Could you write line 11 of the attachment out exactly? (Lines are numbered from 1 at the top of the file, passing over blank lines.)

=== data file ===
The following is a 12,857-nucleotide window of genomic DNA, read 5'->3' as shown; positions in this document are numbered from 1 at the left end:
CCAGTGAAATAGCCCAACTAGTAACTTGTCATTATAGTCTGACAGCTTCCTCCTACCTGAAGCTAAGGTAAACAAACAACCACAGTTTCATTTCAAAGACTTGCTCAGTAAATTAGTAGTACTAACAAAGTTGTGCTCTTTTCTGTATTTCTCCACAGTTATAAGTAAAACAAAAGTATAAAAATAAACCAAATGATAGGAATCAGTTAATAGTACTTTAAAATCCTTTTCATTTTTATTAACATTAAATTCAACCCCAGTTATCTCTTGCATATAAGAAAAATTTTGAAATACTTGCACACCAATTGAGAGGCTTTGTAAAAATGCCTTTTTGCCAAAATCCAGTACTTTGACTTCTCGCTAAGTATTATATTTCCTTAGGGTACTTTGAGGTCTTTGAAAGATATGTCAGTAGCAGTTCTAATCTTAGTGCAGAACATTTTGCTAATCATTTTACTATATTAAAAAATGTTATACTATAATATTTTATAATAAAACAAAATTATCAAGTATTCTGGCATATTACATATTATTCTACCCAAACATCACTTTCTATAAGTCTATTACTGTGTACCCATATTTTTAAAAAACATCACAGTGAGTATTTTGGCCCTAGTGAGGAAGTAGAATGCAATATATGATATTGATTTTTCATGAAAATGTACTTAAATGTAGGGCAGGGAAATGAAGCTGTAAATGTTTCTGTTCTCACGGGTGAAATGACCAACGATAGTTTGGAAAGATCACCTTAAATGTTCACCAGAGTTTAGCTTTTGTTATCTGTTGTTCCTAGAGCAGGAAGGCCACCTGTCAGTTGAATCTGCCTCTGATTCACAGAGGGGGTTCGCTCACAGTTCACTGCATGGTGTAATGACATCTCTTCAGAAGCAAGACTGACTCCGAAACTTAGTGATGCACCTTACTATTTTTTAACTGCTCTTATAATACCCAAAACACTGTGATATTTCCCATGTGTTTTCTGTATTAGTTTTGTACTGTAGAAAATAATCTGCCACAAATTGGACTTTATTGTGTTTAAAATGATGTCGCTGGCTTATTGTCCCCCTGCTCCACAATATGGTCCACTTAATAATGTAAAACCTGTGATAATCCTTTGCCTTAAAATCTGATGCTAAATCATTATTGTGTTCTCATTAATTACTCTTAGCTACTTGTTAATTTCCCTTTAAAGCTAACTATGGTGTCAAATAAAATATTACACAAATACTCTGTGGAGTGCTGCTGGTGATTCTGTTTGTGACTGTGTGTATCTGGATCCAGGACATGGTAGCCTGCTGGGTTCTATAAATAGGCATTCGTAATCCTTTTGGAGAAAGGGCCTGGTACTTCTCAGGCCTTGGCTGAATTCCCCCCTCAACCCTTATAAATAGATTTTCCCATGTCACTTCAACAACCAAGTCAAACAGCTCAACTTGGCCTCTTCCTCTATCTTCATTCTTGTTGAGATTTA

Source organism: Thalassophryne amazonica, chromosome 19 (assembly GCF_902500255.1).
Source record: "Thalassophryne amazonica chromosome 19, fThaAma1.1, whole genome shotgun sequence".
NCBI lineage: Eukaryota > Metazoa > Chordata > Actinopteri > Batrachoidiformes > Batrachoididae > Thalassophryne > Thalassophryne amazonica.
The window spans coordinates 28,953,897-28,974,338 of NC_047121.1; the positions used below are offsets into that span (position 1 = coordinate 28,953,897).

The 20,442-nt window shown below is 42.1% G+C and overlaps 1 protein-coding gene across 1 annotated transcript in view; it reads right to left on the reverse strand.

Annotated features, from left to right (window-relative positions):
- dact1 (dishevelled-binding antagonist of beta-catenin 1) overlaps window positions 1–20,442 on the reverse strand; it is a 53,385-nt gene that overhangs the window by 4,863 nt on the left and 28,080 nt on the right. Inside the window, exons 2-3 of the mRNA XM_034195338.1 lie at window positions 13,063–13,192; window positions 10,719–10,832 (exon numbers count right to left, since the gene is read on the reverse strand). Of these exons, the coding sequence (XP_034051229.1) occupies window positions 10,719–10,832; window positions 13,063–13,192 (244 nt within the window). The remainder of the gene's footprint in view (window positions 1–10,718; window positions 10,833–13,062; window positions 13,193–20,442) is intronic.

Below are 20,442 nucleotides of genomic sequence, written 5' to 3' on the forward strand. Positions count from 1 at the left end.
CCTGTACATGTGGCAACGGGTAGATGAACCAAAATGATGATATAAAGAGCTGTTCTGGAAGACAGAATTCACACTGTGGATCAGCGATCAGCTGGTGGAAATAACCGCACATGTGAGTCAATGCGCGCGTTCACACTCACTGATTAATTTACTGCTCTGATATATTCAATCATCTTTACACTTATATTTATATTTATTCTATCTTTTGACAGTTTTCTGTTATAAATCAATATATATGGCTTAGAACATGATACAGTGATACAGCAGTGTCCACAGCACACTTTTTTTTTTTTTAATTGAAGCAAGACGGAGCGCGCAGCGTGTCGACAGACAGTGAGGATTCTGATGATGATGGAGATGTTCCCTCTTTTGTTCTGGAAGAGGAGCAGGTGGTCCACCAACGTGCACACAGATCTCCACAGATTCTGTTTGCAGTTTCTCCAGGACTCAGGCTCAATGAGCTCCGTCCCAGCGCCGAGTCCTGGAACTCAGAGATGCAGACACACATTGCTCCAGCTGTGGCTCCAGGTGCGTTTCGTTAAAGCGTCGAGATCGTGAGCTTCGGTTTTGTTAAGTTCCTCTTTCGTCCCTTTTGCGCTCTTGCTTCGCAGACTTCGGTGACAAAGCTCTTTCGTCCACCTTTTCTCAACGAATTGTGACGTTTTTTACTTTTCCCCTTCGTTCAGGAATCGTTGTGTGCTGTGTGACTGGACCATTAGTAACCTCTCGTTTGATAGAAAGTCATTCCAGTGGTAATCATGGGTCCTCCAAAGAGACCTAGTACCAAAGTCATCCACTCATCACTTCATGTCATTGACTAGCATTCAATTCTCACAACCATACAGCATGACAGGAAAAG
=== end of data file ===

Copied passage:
CCTGTACATGTGGCAACGGGTAGATGAACCAAAATGATGATATAAAGAGCTGTTCTGGAAGACAGAATTCACACTGTGGATCAGCGATCAGCTGGTGGAAATAACCGCACATGTGAGTCAATGCGCGCGTTCACACTCACTGATTAATTTACTGCTCTGATATATTCAATCATCTTTACACTTATATTTATATTTATTCTATCTTTTGACAGTTTTCTGTTATAAATCAATATATATGGCTTAGAACATGATACAGTGATACAGCAGTGTCCACAGCACACTTTTTTTTTTTTTAATTGAAGCAAGACGGAGCGCGCAGCGTGTCGACAGACAGTGAGGATTCTGATGATGATGGAGATGTTCCCTCTTTTGTTCTGGAAGAGGAGCAGGTGGTCCACCAACGTGCACACAGATCTCCACAGATTCTGTTTGCAGTTTCTCCAGGACTCAGGCTCAATGAGCTCCGTCCCAGCGCCGAGTCCTGGAACTCAGAGATGCAGACACACATTGCTCCAGCTGTGGCTCCAGGTGCGTTTCGTTAAAGCGTCGAGATCGTGAGCTTCGGTTTTGTTAAGTTCCTCTTTCGTCCCTTTTGCGCTCTTGCTTCGCAGACTTCGGTGACAAAGCTCTTTCGTCCACCTTTTCTCAACGAATTGTGACGTTTTTTACTTTTCCCCTTCGTTCAGGAATCGTTGTGTGCTGTGTGACTGGACCATTAGTAACCTCTCGTTTGATAGAAAGTCATTCCAGTGGTAATCATGGGTCCTCCAAAGAGACCTAGTACCAAAGTCATCCACTCATCACTTCATGTCATTGACTAGCATTCAATTCTCACAACCATACAGCATGACAGGAAAAG